Updated: May 21, 2015 12:36:14 am
Nearly six weeks ago, a special squad of the Andhra Pradesh police shot dead 20 men from Tamil Nadu in the Seshachalam forests near Tirupati. They were described as red sanders smugglers, who were killed when the police team stumbled upon hundreds of them in the wee hours of April 7 and fired in self-defence. The police version of the encounter was questioned by the media and human rights groups since the evidence at the site didn’t conform with it. The next day, this newspaper met associates of the dead men in Tamil Nadu villages who narrated how the police had picked up their friends from different locations near the inter-state border.
Analysis of cellphone records of the dead men, photographs and video clips from the encounter site, in the possession of this newspaper, reveals more chinks in the police story. The call records of some of the dead men indicate that they were not at the site when they were supposed to have been chopping wood. The photographs reveal bodies strewn around in an open area, with logs of wood neatly placed next to them. The police had allegedly fired three rounds to scare the “smugglers”, but the bullet wounds on the bodies indicate shots fired at close range. Burn marks and signs of torture are evident. No cartridges were found at the site, nor tools or implements for chopping wood. The two FIRs filed in connection with the encounter mention hundreds of smugglers attacking the police party with stones and arrows. But not one of the “hundreds of smugglers” was arrested by the police. A forensic specialist who examined the material concludes that it was no encounter but “cold-blooded, gruesome murder”.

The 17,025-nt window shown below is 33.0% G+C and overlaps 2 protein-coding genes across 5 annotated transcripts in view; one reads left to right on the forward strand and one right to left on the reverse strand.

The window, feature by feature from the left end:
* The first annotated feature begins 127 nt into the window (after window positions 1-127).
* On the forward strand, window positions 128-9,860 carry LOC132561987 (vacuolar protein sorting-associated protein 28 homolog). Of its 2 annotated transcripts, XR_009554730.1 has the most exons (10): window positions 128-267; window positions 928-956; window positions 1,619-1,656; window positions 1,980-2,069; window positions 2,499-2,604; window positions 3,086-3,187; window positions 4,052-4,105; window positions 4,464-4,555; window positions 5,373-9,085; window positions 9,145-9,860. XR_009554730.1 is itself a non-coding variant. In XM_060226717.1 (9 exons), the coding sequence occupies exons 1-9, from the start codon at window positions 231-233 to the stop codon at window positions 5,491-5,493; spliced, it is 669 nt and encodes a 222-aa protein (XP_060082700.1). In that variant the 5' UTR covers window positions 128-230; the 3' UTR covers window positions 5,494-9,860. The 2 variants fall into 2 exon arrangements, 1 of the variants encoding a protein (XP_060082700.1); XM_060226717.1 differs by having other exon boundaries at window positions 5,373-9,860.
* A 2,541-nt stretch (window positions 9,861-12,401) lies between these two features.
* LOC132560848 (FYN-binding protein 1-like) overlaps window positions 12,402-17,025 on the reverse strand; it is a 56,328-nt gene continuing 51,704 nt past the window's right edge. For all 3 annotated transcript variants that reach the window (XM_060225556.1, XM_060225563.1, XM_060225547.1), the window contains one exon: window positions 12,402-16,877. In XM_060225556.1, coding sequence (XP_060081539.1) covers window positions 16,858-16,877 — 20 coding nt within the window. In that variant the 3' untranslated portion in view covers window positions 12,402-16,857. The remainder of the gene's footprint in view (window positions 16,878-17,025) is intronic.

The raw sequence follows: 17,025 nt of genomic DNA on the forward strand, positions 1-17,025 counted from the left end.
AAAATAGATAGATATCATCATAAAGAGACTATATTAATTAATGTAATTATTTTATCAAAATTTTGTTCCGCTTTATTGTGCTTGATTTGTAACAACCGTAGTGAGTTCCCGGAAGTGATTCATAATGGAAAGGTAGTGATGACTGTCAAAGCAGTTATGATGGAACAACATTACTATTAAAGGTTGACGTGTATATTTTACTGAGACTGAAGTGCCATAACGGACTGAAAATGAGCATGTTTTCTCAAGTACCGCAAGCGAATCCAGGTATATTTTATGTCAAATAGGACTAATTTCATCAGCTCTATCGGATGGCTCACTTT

Andhra Pradesh has instituted a special investigation team to probe the encounter. The National Human Rights Commission is expected to present its findings. The questions raised by the media, human rights groups as well as families and associates of the victims will, it is to be hoped, be addressed by these agencies. Red sanders worth hundreds of crores of rupees are smuggled out of the country every year. Those who cut down the protected species are the lowest in the smuggling chain. The Andhra police are yet to reveal details of the smuggling racket or arrest the kingpins. Are we to assume that the task force is clueless about the people who control the illicit trade? Between deeds of omission and commission, it has a lot to answer for.
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